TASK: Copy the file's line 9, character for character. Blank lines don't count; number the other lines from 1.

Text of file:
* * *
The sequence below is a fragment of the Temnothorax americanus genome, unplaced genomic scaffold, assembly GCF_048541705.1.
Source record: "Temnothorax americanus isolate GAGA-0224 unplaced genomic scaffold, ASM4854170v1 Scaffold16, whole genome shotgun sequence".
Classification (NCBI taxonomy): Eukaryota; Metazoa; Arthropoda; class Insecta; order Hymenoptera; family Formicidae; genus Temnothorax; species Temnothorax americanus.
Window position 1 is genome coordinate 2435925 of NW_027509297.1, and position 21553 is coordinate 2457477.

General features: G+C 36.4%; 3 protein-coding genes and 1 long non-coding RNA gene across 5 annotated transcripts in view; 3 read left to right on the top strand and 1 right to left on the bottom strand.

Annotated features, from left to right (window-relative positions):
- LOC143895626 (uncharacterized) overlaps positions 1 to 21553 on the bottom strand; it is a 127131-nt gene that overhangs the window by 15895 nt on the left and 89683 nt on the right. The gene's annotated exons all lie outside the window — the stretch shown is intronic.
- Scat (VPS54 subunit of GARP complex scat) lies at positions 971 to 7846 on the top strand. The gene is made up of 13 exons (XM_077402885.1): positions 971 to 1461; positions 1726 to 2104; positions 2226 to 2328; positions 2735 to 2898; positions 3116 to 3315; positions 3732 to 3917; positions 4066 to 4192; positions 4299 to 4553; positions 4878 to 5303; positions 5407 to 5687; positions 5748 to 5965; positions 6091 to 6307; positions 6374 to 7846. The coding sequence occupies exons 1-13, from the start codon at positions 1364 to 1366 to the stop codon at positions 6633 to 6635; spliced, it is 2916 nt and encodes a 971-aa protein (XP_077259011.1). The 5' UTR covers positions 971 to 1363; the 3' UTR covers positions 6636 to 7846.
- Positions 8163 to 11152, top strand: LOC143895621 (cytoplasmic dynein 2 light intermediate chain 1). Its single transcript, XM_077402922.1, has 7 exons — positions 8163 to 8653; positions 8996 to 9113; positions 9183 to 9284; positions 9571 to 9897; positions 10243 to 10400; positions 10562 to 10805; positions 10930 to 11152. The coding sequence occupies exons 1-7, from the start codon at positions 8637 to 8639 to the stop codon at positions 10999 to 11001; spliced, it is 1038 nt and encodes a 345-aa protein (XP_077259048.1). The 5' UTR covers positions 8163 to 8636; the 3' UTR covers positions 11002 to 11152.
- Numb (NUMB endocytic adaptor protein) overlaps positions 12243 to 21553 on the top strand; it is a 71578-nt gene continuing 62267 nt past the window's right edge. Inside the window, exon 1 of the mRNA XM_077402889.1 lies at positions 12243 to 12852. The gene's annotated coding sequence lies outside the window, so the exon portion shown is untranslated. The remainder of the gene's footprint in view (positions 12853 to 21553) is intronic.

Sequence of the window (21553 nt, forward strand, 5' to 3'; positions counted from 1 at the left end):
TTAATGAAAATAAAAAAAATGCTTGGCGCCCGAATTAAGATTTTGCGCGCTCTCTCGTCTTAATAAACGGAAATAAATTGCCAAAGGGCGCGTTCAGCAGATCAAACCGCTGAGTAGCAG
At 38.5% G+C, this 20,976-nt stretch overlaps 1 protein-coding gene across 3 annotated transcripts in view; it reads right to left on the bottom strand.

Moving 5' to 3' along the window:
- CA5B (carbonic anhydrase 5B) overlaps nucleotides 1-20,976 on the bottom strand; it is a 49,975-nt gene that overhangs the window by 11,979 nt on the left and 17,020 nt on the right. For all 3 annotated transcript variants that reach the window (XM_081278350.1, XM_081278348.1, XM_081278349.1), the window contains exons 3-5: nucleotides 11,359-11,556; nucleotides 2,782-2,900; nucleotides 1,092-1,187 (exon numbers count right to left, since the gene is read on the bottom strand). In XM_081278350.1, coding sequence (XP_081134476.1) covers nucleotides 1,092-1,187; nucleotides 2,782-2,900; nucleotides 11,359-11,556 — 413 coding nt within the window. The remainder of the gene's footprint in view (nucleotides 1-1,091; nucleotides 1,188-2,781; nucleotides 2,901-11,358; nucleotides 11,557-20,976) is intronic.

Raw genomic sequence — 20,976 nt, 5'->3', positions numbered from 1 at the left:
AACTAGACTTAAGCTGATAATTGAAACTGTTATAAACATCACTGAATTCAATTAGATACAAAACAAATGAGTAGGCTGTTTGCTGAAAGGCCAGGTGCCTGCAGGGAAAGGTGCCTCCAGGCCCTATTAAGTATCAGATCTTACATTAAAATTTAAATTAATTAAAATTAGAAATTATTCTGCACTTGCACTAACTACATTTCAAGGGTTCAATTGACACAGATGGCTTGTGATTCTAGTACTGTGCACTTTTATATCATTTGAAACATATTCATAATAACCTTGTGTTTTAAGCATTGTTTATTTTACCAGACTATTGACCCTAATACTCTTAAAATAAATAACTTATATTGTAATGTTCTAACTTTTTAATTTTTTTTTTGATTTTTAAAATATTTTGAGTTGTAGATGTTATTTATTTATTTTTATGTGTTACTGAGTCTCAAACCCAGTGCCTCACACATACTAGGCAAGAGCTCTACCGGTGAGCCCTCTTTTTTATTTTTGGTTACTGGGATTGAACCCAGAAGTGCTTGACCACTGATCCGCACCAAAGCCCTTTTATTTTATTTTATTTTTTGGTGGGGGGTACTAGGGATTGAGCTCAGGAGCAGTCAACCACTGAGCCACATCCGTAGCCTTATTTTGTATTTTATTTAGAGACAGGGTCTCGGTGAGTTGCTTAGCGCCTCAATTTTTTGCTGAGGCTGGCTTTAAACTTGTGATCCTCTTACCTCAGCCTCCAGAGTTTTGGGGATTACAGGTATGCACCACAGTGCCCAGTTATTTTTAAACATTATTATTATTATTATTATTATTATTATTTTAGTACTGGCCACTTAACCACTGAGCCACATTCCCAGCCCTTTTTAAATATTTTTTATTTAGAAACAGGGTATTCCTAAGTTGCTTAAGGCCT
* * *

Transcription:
- Positions 8163 to 11152, top strand: LOC143895621 (cytoplasmic dynein 2 light intermediate chain 1). Its single transcript, XM_077402922.1, has 7 exons — positions 8163 to 8653; positions 8996 to 9113; positions 9183 to 9284; positions 9571 to 9897; positions 10243 to 10400; positions 10562 to 10805; positions 10930 to 11152. The coding sequence occupies exons 1-7, from the start codon at positions 8637 to 8639 to the stop codon at positions 10999 to 11001; spliced, it is 1038 nt and encodes a 345-aa protein (XP_077259048.1). The 5' UTR covers positions 8163 to 8636; the 3' UTR covers positions 11002 to 11152.